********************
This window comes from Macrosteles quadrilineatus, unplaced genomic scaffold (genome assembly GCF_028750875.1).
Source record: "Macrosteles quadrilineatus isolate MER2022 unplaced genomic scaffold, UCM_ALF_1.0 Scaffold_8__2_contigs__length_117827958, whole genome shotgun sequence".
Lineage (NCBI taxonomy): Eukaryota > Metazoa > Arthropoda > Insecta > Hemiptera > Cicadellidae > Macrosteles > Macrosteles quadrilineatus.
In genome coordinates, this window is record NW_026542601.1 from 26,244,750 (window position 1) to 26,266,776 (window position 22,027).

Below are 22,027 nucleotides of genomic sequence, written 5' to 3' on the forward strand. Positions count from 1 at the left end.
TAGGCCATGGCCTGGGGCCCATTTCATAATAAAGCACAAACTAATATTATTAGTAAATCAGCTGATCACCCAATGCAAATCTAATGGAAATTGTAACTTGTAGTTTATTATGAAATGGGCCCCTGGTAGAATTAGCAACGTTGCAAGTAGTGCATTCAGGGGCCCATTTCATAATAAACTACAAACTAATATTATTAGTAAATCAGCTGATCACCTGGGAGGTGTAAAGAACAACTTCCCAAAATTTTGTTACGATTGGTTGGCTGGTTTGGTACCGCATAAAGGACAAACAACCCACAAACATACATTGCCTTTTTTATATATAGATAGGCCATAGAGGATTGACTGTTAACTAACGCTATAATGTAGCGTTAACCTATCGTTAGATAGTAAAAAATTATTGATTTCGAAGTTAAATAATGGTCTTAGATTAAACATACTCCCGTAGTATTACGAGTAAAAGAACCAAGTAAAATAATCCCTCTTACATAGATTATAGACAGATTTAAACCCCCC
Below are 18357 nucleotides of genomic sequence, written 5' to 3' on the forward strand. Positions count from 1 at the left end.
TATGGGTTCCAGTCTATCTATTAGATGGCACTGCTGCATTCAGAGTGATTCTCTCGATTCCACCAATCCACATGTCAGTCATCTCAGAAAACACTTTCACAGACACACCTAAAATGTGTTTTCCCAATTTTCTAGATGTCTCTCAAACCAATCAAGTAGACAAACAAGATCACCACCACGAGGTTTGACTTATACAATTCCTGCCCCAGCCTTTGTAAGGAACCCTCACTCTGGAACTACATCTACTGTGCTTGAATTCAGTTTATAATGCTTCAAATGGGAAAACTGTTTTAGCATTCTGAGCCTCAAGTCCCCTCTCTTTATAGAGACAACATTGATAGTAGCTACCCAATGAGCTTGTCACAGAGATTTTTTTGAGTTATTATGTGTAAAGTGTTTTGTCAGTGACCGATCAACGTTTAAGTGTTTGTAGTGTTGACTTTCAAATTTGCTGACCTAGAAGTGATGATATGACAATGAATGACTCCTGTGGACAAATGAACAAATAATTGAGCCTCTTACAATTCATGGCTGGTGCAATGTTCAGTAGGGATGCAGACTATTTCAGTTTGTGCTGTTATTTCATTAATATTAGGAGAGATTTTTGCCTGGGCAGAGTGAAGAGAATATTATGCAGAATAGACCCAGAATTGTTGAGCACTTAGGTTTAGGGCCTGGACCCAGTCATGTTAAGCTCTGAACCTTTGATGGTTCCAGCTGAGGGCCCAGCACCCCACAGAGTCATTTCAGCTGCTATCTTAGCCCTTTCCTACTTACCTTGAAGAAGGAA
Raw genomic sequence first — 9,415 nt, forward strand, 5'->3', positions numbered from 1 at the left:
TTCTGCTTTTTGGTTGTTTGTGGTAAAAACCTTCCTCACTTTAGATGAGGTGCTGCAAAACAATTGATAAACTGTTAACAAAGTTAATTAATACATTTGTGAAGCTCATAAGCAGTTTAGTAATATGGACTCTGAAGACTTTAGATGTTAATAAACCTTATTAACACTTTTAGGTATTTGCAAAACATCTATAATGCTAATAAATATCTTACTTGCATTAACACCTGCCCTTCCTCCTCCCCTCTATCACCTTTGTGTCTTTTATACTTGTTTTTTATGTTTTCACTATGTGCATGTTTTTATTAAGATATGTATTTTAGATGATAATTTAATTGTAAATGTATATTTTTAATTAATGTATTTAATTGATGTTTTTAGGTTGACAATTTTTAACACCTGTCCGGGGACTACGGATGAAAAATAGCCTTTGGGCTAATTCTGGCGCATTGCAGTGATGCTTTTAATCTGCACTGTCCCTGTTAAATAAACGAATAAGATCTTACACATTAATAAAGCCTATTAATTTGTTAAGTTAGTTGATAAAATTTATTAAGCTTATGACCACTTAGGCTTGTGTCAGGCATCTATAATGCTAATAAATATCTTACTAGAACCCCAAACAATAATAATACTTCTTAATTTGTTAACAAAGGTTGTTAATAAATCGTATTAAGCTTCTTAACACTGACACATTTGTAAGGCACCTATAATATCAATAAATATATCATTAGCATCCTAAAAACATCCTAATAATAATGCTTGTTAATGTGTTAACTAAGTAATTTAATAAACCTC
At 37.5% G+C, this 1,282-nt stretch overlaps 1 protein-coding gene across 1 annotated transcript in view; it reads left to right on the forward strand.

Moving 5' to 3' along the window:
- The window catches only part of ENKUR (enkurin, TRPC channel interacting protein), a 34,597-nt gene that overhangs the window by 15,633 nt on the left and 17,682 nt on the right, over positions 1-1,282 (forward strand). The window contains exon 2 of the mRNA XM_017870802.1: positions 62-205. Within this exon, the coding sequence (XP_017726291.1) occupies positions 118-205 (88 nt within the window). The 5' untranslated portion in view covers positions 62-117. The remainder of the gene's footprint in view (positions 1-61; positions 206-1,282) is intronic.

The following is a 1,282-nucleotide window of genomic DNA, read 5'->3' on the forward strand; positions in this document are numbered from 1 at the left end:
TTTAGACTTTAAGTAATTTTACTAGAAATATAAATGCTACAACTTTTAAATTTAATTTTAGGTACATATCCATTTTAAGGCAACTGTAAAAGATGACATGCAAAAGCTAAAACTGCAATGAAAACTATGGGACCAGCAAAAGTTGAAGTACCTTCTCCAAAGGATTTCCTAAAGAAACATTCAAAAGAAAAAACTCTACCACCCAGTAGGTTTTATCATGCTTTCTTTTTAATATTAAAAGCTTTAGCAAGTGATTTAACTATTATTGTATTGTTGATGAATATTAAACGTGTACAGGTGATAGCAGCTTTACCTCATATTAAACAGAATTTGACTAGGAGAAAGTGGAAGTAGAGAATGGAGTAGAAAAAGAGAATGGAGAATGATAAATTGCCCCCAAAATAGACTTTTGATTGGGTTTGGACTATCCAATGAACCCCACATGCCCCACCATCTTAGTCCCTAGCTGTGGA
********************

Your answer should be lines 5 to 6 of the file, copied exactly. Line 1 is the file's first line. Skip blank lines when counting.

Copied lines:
Below are 22,027 nucleotides of genomic sequence, written 5' to 3' on the forward strand. Positions count from 1 at the left end.
TAGGCCATGGCCTGGGGCCCATTTCATAATAAAGCACAAACTAATATTATTAGTAAATCAGCTGATCACCCAATGCAAATCTAATGGAAATTGTAACTTGTAGTTTATTATGAAATGGGCCCCTGGTAGAATTAGCAACGTTGCAAGTAGTGCATTCAGGGGCCCATTTCATAATAAACTACAAACTAATATTATTAGTAAATCAGCTGATCACCTGGGAGGTGTAAAGAACAACTTCCCAAAATTTTGTTACGATTGGTTGGCTGGTTTGGTACCGCATAAAGGACAAACAACCCACAAACATACATTGCCTTTTTTATATATAGATAGGCCATAGAGGATTGACTGTTAACTAACGCTATAATGTAGCGTTAACCTATCGTTAGATAGTAAAAAATTATTGATTTCGAAGTTAAATAATGGTCTTAGATTAAACATACTCCCGTAGTATTACGAGTAAAAGAACCAAGTAAAATAATCCCTCTTACATAGATTATAGACAGATTTAAACCCCCC